Invaluable writing tips (From Blake Snyder’s “Save the Cat”)


I just finished this book on screenwriting and have highlighted some amazing advice for novelists as well:

1. Save the Cat

  • This refers to a scene at the beginning of yoru manuscript in which the main character does something that makes the reader root for them them i.e. saving a cat.
  • This doesn’t have to be something altruistic – it can include smarts or humour or naivety – just something that will make the reader want to follow this character through the story.
  • Without this scene, you’ll probably end up with a boring character. And no matter how amazing your plot, you need a “followable” character to carry it.

2. The Pope in the Pool

  • This refers to a scene in which necessary exposition is given whilst the audience is distracted by something more entertaining i.e. having the Pope explain important backstory aspects whilst doing laps in the Vatican Pool.
  • This is the best way to give readers the information they need whilst still keeping them engaged. Something funny/interesting/moving should happen whilst this necessary exposition is provided.

3. Double Mumbo Jumbo

  • This refers to the mistake many writers make in asking readers to believe in more than one type of magic/miracle. This suspends reality too much and causes the reader to lose faith in the realism/probability of your story.
  • So, if you already have magical fairies, don’t throw aliens into the mix as well.
  • ONE magical element is enough.

4. Laying Pipe

  • Another error often made is writing a story that needs too much set-up. This means that so much backstory must be explored in the first part of the novel that your catalyst only occurs at page 100 or so.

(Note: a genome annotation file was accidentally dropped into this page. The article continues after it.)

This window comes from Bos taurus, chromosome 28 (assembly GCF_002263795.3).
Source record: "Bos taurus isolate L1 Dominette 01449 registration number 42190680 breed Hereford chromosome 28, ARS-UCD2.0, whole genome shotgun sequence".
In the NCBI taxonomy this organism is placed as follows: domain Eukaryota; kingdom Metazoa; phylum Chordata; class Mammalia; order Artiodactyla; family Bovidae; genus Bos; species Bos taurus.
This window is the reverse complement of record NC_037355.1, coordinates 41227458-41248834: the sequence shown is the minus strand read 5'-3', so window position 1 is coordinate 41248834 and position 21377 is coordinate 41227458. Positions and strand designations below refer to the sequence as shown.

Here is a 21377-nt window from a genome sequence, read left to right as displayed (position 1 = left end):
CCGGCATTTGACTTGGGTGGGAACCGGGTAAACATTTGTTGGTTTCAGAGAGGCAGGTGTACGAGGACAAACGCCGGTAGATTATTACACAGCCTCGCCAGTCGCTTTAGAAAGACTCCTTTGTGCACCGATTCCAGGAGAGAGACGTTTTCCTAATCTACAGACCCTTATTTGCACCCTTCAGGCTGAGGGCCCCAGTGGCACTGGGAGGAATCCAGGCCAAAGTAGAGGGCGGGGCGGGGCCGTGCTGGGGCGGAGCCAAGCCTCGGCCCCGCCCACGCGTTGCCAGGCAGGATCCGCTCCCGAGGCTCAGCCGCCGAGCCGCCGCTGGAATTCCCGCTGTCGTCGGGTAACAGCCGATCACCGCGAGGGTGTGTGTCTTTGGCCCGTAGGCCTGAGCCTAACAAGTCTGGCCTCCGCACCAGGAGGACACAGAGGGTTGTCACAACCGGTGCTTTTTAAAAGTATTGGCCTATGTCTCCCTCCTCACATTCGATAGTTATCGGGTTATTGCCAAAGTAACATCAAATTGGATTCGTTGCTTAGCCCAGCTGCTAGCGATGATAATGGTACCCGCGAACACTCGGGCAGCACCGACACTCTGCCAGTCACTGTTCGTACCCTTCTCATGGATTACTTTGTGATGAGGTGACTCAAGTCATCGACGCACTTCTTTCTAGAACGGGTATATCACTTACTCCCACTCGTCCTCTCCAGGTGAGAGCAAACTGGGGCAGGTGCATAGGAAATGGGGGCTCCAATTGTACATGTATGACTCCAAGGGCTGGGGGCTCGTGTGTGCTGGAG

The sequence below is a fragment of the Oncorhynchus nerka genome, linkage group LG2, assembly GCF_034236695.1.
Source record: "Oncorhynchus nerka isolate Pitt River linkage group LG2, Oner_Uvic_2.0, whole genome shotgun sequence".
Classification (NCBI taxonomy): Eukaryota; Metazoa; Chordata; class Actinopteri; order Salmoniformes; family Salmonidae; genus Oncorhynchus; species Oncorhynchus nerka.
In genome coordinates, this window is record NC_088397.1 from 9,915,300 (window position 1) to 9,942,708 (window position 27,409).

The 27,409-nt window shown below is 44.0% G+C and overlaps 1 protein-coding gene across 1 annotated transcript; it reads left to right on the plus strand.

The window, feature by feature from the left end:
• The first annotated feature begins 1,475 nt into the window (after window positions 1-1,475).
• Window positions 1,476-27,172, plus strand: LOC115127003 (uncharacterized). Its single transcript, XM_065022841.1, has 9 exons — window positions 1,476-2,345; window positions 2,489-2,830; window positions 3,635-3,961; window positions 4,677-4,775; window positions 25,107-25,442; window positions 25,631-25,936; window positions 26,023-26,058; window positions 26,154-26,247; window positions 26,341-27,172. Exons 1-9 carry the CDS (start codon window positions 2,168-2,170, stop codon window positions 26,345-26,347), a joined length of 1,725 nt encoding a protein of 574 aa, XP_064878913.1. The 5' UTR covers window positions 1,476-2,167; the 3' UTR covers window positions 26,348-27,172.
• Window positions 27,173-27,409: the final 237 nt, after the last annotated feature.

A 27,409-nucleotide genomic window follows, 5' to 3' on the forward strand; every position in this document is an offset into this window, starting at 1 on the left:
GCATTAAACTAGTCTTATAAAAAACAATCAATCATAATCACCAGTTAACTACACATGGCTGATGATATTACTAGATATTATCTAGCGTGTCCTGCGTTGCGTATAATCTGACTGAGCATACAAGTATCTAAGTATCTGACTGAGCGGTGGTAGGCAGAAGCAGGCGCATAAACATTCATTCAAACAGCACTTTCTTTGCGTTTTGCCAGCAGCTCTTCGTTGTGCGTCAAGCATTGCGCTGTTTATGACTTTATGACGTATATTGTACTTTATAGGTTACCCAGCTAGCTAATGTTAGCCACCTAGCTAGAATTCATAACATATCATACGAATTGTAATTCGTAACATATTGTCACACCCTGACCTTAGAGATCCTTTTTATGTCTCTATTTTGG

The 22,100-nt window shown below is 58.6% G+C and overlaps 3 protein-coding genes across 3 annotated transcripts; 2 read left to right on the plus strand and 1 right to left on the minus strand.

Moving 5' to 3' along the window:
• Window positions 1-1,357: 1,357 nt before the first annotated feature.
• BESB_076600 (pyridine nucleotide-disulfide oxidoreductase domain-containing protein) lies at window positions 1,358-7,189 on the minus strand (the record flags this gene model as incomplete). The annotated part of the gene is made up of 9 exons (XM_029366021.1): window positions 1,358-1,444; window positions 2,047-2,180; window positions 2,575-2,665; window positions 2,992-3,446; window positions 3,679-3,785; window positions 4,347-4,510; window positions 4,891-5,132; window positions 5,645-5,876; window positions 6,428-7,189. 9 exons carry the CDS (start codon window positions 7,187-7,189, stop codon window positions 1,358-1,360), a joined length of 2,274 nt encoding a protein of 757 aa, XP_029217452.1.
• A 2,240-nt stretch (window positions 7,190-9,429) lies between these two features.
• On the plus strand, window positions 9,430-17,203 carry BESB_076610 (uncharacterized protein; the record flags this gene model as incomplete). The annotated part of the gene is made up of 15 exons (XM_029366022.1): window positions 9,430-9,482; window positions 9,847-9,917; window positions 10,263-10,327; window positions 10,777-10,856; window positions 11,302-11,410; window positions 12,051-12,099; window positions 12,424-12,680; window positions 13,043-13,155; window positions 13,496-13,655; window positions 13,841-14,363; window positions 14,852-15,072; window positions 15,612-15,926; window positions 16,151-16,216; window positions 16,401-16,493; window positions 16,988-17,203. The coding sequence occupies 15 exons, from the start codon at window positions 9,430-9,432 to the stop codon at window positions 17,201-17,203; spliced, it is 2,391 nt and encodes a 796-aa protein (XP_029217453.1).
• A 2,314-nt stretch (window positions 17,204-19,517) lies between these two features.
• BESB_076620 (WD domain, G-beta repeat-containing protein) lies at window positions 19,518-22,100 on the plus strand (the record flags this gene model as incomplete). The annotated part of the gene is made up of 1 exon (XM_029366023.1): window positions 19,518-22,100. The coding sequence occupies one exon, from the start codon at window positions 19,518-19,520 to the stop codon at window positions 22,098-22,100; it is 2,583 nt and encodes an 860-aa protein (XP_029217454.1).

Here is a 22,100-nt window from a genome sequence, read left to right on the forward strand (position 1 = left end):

• This will cause readers to lose interest long before they’ve reached the inciting incident. If you don’t get the beginning right and move on the exciting stuff as soon as possible, it doesn’t matter how great your ending is, since few readers will get there.

5. Watch out for that Glacier

  • This is when the danger in your novel takes too long/perhaps the whole book to get to your characters/to threaten them. Therefore, the reader is aware that there is some eventual threat, but the characters aren’t affected by it throughout the story.
  • It’s a glacier coming for them rather than a missile. And it dampens the tension.

6. The Covenant of the Arc

  • Every somewhat important character in the novel should change, except for the bad guy. This is what will ultimately distinguish your good guys from your villain: moral change.
  • So, take a look at the journey of every primary and secondary character in your manuscript and ensure that they grow/experience some for m of change that is brought about by the events in the story.

7. Keep the Press Out

  • This is the tip I think should be used with the most circumspection. It’s for you to decide whether you want to follow this piece of advice or not.
  • This tip calls for leaving media coverage/the press out of your story. If some supernatural/extraterrestrial event occurs in a secluded neighbourhood and remains a family secret, it’s much easier for your reader to believe that it could really have happened than if the whole world is supposedly in on it.
  • Like I said, use with discretion.

These are all Blake Snyder’s tips (not mine) and are explored in greater detail in the book. So, if you would like more information and more great advice, I suggest grabbing a copy.

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